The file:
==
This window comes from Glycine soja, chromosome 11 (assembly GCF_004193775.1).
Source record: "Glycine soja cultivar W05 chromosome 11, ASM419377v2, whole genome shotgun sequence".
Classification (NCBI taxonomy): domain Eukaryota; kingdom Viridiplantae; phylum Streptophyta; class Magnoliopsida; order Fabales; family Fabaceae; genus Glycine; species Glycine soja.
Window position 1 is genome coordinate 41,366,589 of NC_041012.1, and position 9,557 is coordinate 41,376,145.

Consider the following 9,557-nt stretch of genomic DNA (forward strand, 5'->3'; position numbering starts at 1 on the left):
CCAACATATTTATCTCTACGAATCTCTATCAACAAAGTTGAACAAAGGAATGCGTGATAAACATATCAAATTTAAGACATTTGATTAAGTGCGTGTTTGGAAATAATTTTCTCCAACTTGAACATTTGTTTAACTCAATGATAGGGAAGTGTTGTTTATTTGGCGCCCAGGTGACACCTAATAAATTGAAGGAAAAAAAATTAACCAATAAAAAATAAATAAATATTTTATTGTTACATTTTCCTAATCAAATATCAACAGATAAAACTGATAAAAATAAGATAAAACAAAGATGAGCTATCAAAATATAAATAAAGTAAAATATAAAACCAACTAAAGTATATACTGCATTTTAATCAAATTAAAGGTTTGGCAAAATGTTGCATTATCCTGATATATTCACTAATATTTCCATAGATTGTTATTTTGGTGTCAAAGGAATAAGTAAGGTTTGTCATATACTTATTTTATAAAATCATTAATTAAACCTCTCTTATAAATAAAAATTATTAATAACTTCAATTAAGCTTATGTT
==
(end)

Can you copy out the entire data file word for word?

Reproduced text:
This window comes from Glycine soja, chromosome 11 (assembly GCF_004193775.1).
Source record: "Glycine soja cultivar W05 chromosome 11, ASM419377v2, whole genome shotgun sequence".
Classification (NCBI taxonomy): domain Eukaryota; kingdom Viridiplantae; phylum Streptophyta; class Magnoliopsida; order Fabales; family Fabaceae; genus Glycine; species Glycine soja.
Window position 1 is genome coordinate 41,366,589 of NC_041012.1, and position 9,557 is coordinate 41,376,145.

Consider the following 9,557-nt stretch of genomic DNA (forward strand, 5'->3'; position numbering starts at 1 on the left):
CCAACATATTTATCTCTACGAATCTCTATCAACAAAGTTGAACAAAGGAATGCGTGATAAACATATCAAATTTAAGACATTTGATTAAGTGCGTGTTTGGAAATAATTTTCTCCAACTTGAACATTTGTTTAACTCAATGATAGGGAAGTGTTGTTTATTTGGCGCCCAGGTGACACCTAATAAATTGAAGGAAAAAAAATTAACCAATAAAAAATAAATAAATATTTTATTGTTACATTTTCCTAATCAAATATCAACAGATAAAACTGATAAAAATAAGATAAAACAAAGATGAGCTATCAAAATATAAATAAAGTAAAATATAAAACCAACTAAAGTATATACTGCATTTTAATCAAATTAAAGGTTTGGCAAAATGTTGCATTATCCTGATATATTCACTAATATTTCCATAGATTGTTATTTTGGTGTCAAAGGAATAAGTAAGGTTTGTCATATACTTATTTTATAAAATCATTAATTAAACCTCTCTTATAAATAAAAATTATTAATAACTTCAATTAAGCTTATGTT